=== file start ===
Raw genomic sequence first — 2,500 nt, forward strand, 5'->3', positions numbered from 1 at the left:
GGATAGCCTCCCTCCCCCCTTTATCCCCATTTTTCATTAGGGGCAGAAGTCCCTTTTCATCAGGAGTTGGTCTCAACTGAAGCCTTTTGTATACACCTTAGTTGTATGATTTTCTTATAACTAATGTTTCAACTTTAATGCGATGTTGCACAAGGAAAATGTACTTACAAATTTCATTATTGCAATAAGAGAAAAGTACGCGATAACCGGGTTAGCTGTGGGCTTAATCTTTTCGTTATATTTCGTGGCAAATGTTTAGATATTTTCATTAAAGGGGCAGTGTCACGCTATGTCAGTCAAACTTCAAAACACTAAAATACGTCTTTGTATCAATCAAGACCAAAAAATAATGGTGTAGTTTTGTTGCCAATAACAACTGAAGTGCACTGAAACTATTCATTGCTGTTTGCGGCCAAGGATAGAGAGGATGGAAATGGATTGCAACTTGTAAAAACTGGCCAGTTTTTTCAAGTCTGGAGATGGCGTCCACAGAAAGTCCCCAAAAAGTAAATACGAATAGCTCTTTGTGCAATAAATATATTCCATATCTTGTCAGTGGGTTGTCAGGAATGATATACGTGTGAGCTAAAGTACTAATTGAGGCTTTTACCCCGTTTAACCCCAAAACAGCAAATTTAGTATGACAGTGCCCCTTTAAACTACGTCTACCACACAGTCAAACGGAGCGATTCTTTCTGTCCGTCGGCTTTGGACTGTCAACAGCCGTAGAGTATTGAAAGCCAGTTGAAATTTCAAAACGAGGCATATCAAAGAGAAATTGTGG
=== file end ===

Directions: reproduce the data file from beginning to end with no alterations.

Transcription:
Raw genomic sequence first — 2,500 nt, forward strand, 5'->3', positions numbered from 1 at the left:
GGATAGCCTCCCTCCCCCCTTTATCCCCATTTTTCATTAGGGGCAGAAGTCCCTTTTCATCAGGAGTTGGTCTCAACTGAAGCCTTTTGTATACACCTTAGTTGTATGATTTTCTTATAACTAATGTTTCAACTTTAATGCGATGTTGCACAAGGAAAATGTACTTACAAATTTCATTATTGCAATAAGAGAAAAGTACGCGATAACCGGGTTAGCTGTGGGCTTAATCTTTTCGTTATATTTCGTGGCAAATGTTTAGATATTTTCATTAAAGGGGCAGTGTCACGCTATGTCAGTCAAACTTCAAAACACTAAAATACGTCTTTGTATCAATCAAGACCAAAAAATAATGGTGTAGTTTTGTTGCCAATAACAACTGAAGTGCACTGAAACTATTCATTGCTGTTTGCGGCCAAGGATAGAGAGGATGGAAATGGATTGCAACTTGTAAAAACTGGCCAGTTTTTTCAAGTCTGGAGATGGCGTCCACAGAAAGTCCCCAAAAAGTAAATACGAATAGCTCTTTGTGCAATAAATATATTCCATATCTTGTCAGTGGGTTGTCAGGAATGATATACGTGTGAGCTAAAGTACTAATTGAGGCTTTTACCCCGTTTAACCCCAAAACAGCAAATTTAGTATGACAGTGCCCCTTTAAACTACGTCTACCACACAGTCAAACGGAGCGATTCTTTCTGTCCGTCGGCTTTGGACTGTCAACAGCCGTAGAGTATTGAAAGCCAGTTGAAATTTCAAAACGAGGCATATCAAAGAGAAATTGTGG